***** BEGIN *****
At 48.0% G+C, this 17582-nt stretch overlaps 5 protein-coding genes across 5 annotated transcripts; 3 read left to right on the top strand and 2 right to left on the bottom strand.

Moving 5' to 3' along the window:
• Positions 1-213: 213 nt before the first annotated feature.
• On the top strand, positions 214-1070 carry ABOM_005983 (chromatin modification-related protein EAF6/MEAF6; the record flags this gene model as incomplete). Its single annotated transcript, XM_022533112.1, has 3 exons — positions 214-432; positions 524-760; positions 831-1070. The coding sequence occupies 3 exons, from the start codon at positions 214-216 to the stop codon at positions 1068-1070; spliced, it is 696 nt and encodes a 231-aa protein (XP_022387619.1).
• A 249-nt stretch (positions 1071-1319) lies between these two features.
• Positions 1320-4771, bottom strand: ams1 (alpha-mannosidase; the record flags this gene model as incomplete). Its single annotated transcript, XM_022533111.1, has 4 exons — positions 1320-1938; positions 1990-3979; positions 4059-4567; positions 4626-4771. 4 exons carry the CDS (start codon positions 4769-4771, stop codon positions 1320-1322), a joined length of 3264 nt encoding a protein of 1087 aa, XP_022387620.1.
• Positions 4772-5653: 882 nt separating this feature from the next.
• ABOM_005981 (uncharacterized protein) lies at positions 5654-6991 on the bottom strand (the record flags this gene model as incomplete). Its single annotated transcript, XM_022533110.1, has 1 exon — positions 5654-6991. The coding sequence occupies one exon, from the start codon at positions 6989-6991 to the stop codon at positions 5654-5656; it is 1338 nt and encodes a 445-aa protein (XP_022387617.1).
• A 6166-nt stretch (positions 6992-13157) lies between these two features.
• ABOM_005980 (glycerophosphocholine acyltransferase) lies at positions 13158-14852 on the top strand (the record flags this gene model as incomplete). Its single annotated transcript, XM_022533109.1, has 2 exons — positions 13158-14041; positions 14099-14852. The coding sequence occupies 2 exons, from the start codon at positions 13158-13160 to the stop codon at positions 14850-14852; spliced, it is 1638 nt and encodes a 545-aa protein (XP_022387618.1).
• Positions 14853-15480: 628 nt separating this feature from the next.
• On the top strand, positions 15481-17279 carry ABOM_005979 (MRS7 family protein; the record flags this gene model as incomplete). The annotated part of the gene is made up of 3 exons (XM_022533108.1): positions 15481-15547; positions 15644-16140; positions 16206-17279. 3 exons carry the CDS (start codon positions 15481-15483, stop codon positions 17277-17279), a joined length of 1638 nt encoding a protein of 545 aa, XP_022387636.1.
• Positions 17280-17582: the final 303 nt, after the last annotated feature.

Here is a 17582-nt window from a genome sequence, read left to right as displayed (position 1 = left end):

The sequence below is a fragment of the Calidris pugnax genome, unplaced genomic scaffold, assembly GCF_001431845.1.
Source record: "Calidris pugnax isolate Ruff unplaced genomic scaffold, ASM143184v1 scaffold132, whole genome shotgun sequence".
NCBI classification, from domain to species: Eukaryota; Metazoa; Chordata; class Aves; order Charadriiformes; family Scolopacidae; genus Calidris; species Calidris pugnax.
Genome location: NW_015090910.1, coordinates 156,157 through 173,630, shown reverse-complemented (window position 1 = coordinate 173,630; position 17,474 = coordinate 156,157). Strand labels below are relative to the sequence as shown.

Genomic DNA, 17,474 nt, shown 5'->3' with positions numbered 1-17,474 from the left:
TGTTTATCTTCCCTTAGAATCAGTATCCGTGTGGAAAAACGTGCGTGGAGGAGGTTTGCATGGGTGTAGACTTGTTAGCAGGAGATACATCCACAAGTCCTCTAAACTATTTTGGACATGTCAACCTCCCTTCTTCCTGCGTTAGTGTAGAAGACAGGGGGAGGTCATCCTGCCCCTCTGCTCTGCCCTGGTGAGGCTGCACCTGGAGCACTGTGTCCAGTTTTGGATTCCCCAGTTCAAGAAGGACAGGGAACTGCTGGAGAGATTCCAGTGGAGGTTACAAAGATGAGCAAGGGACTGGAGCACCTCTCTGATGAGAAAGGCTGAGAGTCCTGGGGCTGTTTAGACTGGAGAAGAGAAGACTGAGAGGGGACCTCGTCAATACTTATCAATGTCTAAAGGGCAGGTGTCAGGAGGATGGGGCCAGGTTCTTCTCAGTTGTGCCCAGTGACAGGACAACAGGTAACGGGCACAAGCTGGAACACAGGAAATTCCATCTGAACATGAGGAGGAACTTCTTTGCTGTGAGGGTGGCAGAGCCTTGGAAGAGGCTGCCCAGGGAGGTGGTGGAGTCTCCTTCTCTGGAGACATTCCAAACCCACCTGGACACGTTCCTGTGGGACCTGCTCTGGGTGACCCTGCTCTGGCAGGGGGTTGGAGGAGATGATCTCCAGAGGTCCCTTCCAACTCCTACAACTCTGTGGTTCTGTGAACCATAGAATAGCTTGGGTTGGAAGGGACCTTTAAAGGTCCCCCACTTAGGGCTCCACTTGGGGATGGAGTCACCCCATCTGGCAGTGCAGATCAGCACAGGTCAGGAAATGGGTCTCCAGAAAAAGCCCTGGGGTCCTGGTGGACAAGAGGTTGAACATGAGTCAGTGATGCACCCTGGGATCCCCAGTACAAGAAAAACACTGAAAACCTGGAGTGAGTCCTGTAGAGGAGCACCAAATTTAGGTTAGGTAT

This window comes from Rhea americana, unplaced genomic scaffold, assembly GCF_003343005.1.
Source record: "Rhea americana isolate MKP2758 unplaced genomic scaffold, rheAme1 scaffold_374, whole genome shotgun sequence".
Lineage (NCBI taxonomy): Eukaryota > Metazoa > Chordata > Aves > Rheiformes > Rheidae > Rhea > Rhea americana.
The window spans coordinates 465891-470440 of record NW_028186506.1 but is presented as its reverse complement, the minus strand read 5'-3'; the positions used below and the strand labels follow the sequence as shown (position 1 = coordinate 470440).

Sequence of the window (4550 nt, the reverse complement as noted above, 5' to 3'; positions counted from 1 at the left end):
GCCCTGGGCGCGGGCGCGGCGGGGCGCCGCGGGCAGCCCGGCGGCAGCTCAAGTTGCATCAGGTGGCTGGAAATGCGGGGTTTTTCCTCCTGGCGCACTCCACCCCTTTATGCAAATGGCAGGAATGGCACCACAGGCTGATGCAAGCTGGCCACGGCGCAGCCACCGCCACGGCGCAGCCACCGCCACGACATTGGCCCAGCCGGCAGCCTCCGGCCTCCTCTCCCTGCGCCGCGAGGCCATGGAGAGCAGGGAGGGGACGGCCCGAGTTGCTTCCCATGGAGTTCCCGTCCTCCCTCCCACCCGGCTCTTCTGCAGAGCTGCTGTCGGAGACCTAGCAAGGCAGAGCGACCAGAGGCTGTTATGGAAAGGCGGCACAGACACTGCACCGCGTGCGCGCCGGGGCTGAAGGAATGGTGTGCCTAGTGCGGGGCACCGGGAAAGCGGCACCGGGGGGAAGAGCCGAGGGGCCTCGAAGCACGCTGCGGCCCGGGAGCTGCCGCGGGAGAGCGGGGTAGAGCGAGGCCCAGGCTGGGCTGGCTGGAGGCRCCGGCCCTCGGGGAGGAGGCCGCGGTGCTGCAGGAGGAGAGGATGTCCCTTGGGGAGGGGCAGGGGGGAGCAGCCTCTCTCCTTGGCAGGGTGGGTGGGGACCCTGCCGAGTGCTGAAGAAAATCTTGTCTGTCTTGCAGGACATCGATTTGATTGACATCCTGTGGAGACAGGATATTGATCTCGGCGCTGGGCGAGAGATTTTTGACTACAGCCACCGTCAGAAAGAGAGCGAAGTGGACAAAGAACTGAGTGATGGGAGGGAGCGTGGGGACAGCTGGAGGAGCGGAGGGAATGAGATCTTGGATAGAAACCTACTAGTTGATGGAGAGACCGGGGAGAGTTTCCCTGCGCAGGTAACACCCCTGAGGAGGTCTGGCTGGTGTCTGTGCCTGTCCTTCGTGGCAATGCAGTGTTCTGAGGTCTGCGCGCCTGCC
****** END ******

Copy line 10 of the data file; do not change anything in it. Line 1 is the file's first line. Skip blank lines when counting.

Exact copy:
• ABOM_005980 (glycerophosphocholine acyltransferase) lies at positions 13158-14852 on the top strand (the record flags this gene model as incomplete). Its single annotated transcript, XM_022533109.1, has 2 exons — positions 13158-14041; positions 14099-14852. The coding sequence occupies 2 exons, from the start codon at positions 13158-13160 to the stop codon at positions 14850-14852; spliced, it is 1638 nt and encodes a 545-aa protein (XP_022387618.1).